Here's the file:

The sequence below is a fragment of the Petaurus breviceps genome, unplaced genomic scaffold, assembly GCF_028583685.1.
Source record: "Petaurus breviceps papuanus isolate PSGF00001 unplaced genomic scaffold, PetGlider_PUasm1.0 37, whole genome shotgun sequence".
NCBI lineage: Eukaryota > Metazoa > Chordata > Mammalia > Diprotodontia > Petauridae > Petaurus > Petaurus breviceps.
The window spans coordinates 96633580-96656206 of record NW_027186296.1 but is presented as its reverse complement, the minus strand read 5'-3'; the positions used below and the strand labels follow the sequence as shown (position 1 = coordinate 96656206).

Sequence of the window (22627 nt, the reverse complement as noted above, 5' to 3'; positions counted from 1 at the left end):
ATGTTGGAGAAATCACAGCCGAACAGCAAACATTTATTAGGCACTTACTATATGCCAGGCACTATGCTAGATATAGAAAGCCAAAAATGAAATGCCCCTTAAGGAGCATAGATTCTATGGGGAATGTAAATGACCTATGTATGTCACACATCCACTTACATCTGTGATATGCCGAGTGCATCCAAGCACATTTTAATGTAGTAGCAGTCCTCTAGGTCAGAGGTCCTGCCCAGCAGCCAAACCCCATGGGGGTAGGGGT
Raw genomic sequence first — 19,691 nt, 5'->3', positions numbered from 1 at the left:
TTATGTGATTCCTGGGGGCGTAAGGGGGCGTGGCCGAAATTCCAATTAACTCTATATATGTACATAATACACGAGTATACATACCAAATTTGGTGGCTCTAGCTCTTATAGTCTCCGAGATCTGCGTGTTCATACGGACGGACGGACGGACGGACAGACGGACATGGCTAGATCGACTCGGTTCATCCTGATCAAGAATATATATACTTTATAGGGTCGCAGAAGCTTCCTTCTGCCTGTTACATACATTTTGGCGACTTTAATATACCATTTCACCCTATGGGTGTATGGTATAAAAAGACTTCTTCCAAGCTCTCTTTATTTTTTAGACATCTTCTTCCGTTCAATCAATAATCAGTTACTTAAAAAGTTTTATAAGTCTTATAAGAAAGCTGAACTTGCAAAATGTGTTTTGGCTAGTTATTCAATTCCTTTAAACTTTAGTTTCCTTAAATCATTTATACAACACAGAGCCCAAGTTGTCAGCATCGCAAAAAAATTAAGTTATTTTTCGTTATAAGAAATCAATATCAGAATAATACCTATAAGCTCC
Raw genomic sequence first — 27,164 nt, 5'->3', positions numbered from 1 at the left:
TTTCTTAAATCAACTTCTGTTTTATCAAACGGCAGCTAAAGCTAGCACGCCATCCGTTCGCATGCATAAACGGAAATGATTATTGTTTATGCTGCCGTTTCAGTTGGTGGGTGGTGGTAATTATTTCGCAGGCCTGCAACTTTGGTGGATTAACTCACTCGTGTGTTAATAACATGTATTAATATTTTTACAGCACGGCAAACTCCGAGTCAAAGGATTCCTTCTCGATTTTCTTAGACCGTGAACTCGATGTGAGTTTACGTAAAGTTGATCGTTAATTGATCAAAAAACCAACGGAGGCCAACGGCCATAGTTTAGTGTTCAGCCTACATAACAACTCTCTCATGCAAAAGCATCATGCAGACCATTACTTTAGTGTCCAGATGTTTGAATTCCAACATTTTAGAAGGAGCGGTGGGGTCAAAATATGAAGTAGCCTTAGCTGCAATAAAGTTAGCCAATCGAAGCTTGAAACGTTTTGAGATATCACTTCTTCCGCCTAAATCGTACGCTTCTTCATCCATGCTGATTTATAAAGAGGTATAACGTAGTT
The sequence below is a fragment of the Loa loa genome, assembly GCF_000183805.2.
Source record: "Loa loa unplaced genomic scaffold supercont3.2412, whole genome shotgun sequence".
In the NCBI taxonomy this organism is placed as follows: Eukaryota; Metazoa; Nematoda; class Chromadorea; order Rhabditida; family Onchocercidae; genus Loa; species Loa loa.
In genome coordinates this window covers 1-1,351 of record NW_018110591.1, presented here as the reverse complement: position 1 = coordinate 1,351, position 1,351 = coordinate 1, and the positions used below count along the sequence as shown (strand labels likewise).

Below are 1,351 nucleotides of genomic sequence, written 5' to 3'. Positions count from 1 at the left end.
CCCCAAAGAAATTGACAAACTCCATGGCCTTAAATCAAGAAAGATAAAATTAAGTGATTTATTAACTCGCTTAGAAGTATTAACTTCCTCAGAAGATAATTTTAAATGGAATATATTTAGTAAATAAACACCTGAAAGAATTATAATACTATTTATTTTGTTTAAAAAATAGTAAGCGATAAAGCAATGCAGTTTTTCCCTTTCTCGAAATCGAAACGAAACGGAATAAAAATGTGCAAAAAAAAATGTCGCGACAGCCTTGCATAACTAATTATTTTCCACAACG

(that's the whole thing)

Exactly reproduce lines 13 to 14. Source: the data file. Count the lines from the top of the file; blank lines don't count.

In the NCBI taxonomy this organism is placed as follows: Eukaryota; Metazoa; Nematoda; class Chromadorea; order Rhabditida; family Onchocercidae; genus Loa; species Loa loa.
In genome coordinates this window covers 1-1,351 of record NW_018110591.1, presented here as the reverse complement: position 1 = coordinate 1,351, position 1,351 = coordinate 1, and the positions used below count along the sequence as shown (strand labels likewise).